My friend Lisa, though she’s ever only known me as a parent, regularly gives me a kick in the ass when I’ve gone a bit too “mom” at times. She can tell me when I am being too overprotective and over-thinking shit too much. For example, my husband let our  10-year-old son take the bus two stops to school.  By. Himself. I was absolutely horrified. In my mind, my sweet, innocent son climbed aboard a bus full of paedophiles wielding needles and pit bulls. The driver would be a junkie that was cooking meth while drinking and driving. No responsible parent would allow this! Lisa brought me swiftly down to Earth by reminding me I live in the suburbs and the boy was going two stops. She also threw in the fact I used to take the El on the south side of Chicago by myself when I was his age.

That’s the other thing about child-free friends that’s great– they don’t tend to judge you and they certainly don’t compete with you in the parenting stakes. Remember, I write this blog from the perspective that the parents who read it are not absolute morons; your child-free friends should have nothing judge. They don’t care that  your kid is 3 when he was finally  potty-trained. In fact, my friend Karen was shocked that you actually have to train a kid to use the toilet. “You actually have to teach them to use the toilet?Don’t they just go by themselves?,” she asked in all seriousness. If you don’t have kids or are not around them in any capacity, you won’t know this kind of thing.

Your child-free friend provide you with a welcome boost of self-esteem that is sorely needed when you are up to your eyebrows in snot from all of your kids being sick at once, or when your eardrums have been shredded from your baby’s nonstop wailing. They let you know it’s not your fault the kids are sick and that the baby won’t stop screaming. They say great stuff like “You manage to keep three people alive and healthy. I couldn’t do that shit!,” or “Fuck that, I can barely get myself ready in the morning, but you get three kids ready, yourself ready, and you get to work on time!” Child-free pals, from the bottom of my raggedy heart, you don’t know how good that feels. Seriously, it’s a real morale booster because as a parent,  you tend to feel like you are constantly making mistakes.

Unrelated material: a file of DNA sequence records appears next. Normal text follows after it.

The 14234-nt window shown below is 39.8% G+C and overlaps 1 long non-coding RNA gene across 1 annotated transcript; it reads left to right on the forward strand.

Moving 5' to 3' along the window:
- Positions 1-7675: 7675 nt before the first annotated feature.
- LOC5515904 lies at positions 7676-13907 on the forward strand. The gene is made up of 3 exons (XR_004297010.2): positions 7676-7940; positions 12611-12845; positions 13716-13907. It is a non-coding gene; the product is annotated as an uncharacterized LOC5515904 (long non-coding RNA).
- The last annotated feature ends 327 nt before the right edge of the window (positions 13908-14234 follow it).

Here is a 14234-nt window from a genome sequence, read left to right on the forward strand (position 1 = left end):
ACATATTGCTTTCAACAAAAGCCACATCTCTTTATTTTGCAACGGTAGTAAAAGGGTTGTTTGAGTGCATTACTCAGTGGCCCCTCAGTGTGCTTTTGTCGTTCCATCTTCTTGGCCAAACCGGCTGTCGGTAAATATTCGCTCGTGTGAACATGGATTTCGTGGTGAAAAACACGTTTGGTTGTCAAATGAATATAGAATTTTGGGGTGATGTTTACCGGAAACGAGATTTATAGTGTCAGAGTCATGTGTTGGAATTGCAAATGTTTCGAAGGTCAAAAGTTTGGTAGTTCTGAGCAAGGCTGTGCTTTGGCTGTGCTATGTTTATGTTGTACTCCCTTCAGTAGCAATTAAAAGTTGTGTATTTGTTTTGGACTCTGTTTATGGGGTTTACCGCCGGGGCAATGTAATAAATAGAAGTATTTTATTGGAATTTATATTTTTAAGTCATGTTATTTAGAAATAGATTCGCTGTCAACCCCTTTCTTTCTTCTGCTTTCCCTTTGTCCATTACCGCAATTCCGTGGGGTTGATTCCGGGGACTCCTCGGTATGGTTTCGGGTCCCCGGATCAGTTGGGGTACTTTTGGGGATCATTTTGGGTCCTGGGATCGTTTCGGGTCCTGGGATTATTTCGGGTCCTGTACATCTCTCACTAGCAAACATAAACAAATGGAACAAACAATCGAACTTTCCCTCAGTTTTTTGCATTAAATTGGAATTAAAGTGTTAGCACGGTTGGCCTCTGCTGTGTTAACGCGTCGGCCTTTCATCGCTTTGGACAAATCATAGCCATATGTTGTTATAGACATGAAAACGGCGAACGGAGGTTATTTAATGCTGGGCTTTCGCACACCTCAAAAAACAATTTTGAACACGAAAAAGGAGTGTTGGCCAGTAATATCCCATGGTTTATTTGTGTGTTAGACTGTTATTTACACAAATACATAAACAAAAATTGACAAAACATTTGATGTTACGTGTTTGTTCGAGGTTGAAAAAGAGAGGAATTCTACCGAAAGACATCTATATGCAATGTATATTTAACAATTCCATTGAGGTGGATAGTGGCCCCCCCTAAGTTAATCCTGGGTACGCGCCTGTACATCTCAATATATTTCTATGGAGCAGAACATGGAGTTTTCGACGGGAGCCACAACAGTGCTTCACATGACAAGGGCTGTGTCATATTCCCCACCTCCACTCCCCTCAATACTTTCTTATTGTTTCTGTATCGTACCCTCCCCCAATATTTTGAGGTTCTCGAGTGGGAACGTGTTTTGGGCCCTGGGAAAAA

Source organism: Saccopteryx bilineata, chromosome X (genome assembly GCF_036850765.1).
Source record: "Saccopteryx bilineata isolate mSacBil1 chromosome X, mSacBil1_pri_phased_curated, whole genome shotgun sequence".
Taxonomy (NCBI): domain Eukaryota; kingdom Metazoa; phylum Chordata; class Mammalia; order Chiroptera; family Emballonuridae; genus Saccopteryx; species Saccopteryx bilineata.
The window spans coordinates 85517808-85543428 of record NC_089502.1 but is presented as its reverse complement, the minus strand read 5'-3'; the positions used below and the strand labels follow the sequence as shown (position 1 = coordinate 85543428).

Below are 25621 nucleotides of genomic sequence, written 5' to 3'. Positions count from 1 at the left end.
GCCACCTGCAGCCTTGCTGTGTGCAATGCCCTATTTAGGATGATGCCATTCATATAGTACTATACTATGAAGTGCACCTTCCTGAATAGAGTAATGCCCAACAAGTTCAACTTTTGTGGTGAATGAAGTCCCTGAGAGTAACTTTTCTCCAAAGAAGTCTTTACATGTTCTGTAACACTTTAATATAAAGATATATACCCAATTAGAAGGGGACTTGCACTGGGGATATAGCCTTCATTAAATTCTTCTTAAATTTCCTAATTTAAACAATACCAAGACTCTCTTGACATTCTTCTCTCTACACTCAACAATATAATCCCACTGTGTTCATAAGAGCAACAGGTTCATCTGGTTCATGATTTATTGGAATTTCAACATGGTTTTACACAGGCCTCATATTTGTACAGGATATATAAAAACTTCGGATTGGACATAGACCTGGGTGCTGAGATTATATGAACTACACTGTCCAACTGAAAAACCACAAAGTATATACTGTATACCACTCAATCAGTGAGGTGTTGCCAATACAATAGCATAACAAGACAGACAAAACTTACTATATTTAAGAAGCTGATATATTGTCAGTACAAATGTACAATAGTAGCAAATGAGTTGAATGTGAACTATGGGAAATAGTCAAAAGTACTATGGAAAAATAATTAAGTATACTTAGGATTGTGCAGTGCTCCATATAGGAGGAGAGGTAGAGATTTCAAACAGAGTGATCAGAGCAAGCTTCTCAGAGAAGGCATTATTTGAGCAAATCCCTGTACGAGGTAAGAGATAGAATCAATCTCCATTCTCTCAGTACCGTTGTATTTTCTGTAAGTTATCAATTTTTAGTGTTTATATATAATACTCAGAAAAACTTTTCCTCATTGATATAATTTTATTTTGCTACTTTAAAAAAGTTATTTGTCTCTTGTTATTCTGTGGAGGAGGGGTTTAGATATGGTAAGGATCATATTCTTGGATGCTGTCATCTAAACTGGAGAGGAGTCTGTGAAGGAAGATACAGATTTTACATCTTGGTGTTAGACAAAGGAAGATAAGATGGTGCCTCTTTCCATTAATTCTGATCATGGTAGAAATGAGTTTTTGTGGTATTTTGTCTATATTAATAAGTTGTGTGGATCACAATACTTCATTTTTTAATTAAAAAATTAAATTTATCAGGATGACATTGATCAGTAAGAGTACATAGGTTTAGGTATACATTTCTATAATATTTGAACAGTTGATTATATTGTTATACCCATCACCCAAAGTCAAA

There is a downside to child-free friends though. They buy your kids better and more expensive toys and clothes than you ever will. They take them to nicer places. They do really cool shit with your kids that you can’t possibly do because as a parent, you are not cool. Child-free friends actually buy shit from the concessions stand at the cinema instead of sneaking in shitty candy and fizzy drinks from Poundland or DollarWorld. They would never, ever bring fruit to eat during the movies. You continue to listen to our kids ramble on when us parents have ceased to hear words; just a high-pitched hum.

Child-free friends of mine, I will never tell you to have kids if you have chosen not to. Your lives are full and complete. I will personally scalp any parent who would dare tell you differently. I’m way too selfish to give you guys up.

*My friends and I had a discussion about the name Vincent and it turns out all the Vincents we knew turned out to be totally skeevy. Including Van Gogh.

Yes, you’re a parent. Now stop being a d**k about it.

I’m writing this blog on behalf of my childfree friends, who outnumber my friends with kids. My real job is in the media and in the bit I work is not particularly rammed with parents.